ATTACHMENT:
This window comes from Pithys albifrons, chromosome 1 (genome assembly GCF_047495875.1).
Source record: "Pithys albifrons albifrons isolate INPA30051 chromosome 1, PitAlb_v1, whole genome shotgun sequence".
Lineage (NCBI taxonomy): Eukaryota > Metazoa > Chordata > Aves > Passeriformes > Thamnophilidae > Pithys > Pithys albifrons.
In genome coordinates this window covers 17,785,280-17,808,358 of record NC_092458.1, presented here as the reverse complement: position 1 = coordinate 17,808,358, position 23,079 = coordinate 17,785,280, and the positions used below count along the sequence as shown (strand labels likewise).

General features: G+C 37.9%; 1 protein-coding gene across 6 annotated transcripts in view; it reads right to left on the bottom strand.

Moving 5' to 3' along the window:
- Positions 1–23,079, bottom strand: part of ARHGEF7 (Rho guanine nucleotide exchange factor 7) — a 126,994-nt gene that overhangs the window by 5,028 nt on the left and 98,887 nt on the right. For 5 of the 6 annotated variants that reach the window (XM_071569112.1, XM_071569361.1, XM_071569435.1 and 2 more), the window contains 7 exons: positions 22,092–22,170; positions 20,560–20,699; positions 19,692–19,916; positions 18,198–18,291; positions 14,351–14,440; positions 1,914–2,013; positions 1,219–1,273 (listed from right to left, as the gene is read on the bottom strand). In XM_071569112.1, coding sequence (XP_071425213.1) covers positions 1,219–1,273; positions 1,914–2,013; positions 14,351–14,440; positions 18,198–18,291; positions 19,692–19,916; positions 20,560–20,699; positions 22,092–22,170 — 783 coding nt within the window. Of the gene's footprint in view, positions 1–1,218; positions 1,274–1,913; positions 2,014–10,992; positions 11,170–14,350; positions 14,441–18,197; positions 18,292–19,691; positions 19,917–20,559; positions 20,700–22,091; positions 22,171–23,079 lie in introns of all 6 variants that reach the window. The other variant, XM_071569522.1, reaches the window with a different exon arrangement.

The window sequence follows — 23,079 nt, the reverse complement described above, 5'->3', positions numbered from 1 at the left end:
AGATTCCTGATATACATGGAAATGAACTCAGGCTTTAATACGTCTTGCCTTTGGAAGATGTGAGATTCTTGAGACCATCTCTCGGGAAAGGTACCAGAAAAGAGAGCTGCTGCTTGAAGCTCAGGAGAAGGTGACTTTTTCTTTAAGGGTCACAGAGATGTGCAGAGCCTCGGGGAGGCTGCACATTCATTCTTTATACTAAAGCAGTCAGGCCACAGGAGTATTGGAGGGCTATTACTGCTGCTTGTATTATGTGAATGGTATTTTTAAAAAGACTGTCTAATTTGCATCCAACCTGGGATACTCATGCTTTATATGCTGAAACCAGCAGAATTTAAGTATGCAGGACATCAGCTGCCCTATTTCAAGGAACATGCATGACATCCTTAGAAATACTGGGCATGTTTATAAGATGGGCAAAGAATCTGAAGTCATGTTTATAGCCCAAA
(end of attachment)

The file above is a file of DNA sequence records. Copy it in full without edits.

This window comes from Pithys albifrons, chromosome 1 (genome assembly GCF_047495875.1).
Source record: "Pithys albifrons albifrons isolate INPA30051 chromosome 1, PitAlb_v1, whole genome shotgun sequence".
Lineage (NCBI taxonomy): Eukaryota > Metazoa > Chordata > Aves > Passeriformes > Thamnophilidae > Pithys > Pithys albifrons.
In genome coordinates this window covers 17,785,280-17,808,358 of record NC_092458.1, presented here as the reverse complement: position 1 = coordinate 17,808,358, position 23,079 = coordinate 17,785,280, and the positions used below count along the sequence as shown (strand labels likewise).

General features: G+C 37.9%; 1 protein-coding gene across 6 annotated transcripts in view; it reads right to left on the bottom strand.

Moving 5' to 3' along the window:
- Positions 1–23,079, bottom strand: part of ARHGEF7 (Rho guanine nucleotide exchange factor 7) — a 126,994-nt gene that overhangs the window by 5,028 nt on the left and 98,887 nt on the right. For 5 of the 6 annotated variants that reach the window (XM_071569112.1, XM_071569361.1, XM_071569435.1 and 2 more), the window contains 7 exons: positions 22,092–22,170; positions 20,560–20,699; positions 19,692–19,916; positions 18,198–18,291; positions 14,351–14,440; positions 1,914–2,013; positions 1,219–1,273 (listed from right to left, as the gene is read on the bottom strand). In XM_071569112.1, coding sequence (XP_071425213.1) covers positions 1,219–1,273; positions 1,914–2,013; positions 14,351–14,440; positions 18,198–18,291; positions 19,692–19,916; positions 20,560–20,699; positions 22,092–22,170 — 783 coding nt within the window. Of the gene's footprint in view, positions 1–1,218; positions 1,274–1,913; positions 2,014–10,992; positions 11,170–14,350; positions 14,441–18,197; positions 18,292–19,691; positions 19,917–20,559; positions 20,700–22,091; positions 22,171–23,079 lie in introns of all 6 variants that reach the window. The other variant, XM_071569522.1, reaches the window with a different exon arrangement.

The window sequence follows — 23,079 nt, the reverse complement described above, 5'->3', positions numbered from 1 at the left end:
AGATTCCTGATATACATGGAAATGAACTCAGGCTTTAATACGTCTTGCCTTTGGAAGATGTGAGATTCTTGAGACCATCTCTCGGGAAAGGTACCAGAAAAGAGAGCTGCTGCTTGAAGCTCAGGAGAAGGTGACTTTTTCTTTAAGGGTCACAGAGATGTGCAGAGCCTCGGGGAGGCTGCACATTCATTCTTTATACTAAAGCAGTCAGGCCACAGGAGTATTGGAGGGCTATTACTGCTGCTTGTATTATGTGAATGGTATTTTTAAAAAGACTGTCTAATTTGCATCCAACCTGGGATACTCATGCTTTATATGCTGAAACCAGCAGAATTTAAGTATGCAGGACATCAGCTGCCCTATTTCAAGGAACATGCATGACATCCTTAGAAATACTGGGCATGTTTATAAGATGGGCAAAGAATCTGAAGTCATGTTTATAGCCCAAA